First Match

Movies Reviews First Match
Share Tweet Submit Pin
<i>First Match</i>

A youth spent facing fatherhood in absentia and tumultuous foster care situations demands a tough front. A tough front goes a long way when you’re trying to protect yourself. It goes even further in a wrestling ring or a bare knuckle boxing match, and in Olivia Newman’s excellent First Match, wrestling and boxing mean two different things: The former a chance at belonging to a surrogate family, the latter a chance at reconnecting with that absent father. If reunited with dad sounds like a great deal upfront, it’s also the sharpest double-edged sword of all when he doesn’t want much to do with you until he sees your pugilism as a way of making a fast buck.

Describing Newman’s film in terms of the contrast it strikes between emotional and physical pain does it a disservice. It’s true that Newman affixes that contrast to her story’s core, and that her protagonist, Monique (Elvire Emanuelle), endures plentiful suffering in both categories, being both lonely—by her own choosing and also as a consequence of the shit hand life has dealt her—and frequently subject to bodily duress. If she isn’t taking on girls in her high school’s hallways, she’s taking down boys on wrestling mats. Eventually she’s taking shots to the face, which brings us back to the subject of her dad, Darrel (Yahya Abdul-Mateen II), and uneasy questions about his parental suitability resting at the film’s core. Maybe Monique was better off without him around.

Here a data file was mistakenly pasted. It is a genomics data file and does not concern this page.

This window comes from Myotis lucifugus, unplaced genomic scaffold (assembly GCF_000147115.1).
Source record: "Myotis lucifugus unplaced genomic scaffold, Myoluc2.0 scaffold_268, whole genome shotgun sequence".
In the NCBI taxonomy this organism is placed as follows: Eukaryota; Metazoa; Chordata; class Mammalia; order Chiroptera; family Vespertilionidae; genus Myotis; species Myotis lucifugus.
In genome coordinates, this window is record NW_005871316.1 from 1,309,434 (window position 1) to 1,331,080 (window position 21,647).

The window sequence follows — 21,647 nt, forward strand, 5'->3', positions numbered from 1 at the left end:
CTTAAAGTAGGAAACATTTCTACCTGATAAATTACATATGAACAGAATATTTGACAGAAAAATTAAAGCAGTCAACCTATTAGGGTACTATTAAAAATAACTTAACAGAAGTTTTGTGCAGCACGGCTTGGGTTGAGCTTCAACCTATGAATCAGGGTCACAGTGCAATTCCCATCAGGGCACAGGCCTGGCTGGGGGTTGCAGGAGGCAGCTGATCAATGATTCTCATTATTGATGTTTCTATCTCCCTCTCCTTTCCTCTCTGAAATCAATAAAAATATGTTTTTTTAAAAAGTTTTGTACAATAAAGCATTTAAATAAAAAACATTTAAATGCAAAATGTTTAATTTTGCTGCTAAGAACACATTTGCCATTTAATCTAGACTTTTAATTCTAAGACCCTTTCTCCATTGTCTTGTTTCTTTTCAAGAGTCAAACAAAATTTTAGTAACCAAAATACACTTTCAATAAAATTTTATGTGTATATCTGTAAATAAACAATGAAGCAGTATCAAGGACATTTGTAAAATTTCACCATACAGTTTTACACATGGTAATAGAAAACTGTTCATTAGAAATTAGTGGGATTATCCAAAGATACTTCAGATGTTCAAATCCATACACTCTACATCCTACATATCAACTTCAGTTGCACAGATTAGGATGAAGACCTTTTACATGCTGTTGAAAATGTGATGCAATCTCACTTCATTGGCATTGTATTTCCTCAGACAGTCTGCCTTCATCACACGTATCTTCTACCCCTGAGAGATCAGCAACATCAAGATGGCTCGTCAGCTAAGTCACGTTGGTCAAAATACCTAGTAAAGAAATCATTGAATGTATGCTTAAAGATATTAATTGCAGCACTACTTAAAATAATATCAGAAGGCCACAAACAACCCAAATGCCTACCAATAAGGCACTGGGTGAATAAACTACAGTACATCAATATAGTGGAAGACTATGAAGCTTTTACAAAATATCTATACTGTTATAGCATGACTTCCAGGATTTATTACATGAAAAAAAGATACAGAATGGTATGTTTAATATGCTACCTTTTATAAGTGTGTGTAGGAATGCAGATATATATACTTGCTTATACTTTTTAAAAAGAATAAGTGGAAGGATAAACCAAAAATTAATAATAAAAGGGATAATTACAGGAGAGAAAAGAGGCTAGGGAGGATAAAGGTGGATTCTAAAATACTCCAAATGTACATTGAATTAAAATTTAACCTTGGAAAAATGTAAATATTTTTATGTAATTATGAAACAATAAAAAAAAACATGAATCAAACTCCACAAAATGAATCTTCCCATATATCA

We meet 15-year-old Monique as she’s given the boot from her most recent foster home, the inevitable conclusion to her affair with her guardian’s boyfriend. The guardian launches Monique’s clothes from her apartment window in volleys lapped by her scorned invective. Before we can fully process what we’re seeing on screen, the scene ends and Monique’s onto the next home, where she immediately pilfers a pair of earrings from her new caretaker, Lucila (Kim Ramirez). It’s not the most flattering introduction to a character as introductions go, but Newman and Emanuelle are walking a tightrope here: They’re finding space for empathy without frosting over Monique’s behavior, suggesting that her circumstances inform her actions while emphasizing that she’s more than her actions.

The balancing act is mostly Emanuelle’s. She’s tasked with giving away nothing while showing us everything. There’s a very lonely person nesting beneath her steely exterior, and if Emanuelle has no qualms acknowledging Monique’s isolation, she also refuses to ask us to feel sorry for her in even her darkest moments. That’s proof of Emanuelle’s quality as an actress: From start to finish, her eyes remain liquid with things left unspoken. It’s also evidence of Monique’s resourcefulness. This young woman is capable of arguing her way into a spot on her high school wrestling team, first persuading Coach Castile (Colman Domingo), then later—much, much later—persuading her teammates that she’s one of them, a scrapper, a winner, a champion. Getting Castile on board is, perhaps unsurprisingly, the easier task.